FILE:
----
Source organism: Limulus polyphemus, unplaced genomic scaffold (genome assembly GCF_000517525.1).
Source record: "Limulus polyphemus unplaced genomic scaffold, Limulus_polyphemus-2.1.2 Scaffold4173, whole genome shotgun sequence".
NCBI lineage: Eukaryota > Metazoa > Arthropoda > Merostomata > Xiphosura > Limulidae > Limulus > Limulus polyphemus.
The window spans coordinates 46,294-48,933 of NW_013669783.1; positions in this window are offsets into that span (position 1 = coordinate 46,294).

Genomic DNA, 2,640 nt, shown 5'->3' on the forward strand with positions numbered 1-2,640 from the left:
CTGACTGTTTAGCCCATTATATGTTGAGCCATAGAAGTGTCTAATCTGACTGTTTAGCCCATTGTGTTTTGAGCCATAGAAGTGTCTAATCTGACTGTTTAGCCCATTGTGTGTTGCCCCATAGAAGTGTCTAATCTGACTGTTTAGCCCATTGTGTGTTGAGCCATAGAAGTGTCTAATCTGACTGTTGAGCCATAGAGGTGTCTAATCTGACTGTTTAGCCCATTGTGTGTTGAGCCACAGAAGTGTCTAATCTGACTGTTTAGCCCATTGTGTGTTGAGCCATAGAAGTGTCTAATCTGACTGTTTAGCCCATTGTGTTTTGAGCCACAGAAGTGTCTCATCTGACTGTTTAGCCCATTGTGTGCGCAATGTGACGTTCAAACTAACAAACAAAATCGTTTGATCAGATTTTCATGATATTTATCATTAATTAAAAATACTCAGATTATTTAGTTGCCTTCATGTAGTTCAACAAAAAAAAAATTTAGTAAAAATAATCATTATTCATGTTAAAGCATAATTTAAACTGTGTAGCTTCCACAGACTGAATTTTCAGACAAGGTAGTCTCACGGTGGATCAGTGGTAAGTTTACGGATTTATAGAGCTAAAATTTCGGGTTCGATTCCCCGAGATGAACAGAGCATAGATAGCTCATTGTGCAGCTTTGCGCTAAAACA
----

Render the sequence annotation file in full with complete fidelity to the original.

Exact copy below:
Source organism: Limulus polyphemus, unplaced genomic scaffold (genome assembly GCF_000517525.1).
Source record: "Limulus polyphemus unplaced genomic scaffold, Limulus_polyphemus-2.1.2 Scaffold4173, whole genome shotgun sequence".
NCBI lineage: Eukaryota > Metazoa > Arthropoda > Merostomata > Xiphosura > Limulidae > Limulus > Limulus polyphemus.
The window spans coordinates 46,294-48,933 of NW_013669783.1; positions in this window are offsets into that span (position 1 = coordinate 46,294).

Genomic DNA, 2,640 nt, shown 5'->3' on the forward strand with positions numbered 1-2,640 from the left:
CTGACTGTTTAGCCCATTATATGTTGAGCCATAGAAGTGTCTAATCTGACTGTTTAGCCCATTGTGTTTTGAGCCATAGAAGTGTCTAATCTGACTGTTTAGCCCATTGTGTGTTGCCCCATAGAAGTGTCTAATCTGACTGTTTAGCCCATTGTGTGTTGAGCCATAGAAGTGTCTAATCTGACTGTTGAGCCATAGAGGTGTCTAATCTGACTGTTTAGCCCATTGTGTGTTGAGCCACAGAAGTGTCTAATCTGACTGTTTAGCCCATTGTGTGTTGAGCCATAGAAGTGTCTAATCTGACTGTTTAGCCCATTGTGTTTTGAGCCACAGAAGTGTCTCATCTGACTGTTTAGCCCATTGTGTGCGCAATGTGACGTTCAAACTAACAAACAAAATCGTTTGATCAGATTTTCATGATATTTATCATTAATTAAAAATACTCAGATTATTTAGTTGCCTTCATGTAGTTCAACAAAAAAAAAATTTAGTAAAAATAATCATTATTCATGTTAAAGCATAATTTAAACTGTGTAGCTTCCACAGACTGAATTTTCAGACAAGGTAGTCTCACGGTGGATCAGTGGTAAGTTTACGGATTTATAGAGCTAAAATTTCGGGTTCGATTCCCCGAGATGAACAGAGCATAGATAGCTCATTGTGCAGCTTTGCGCTAAAACA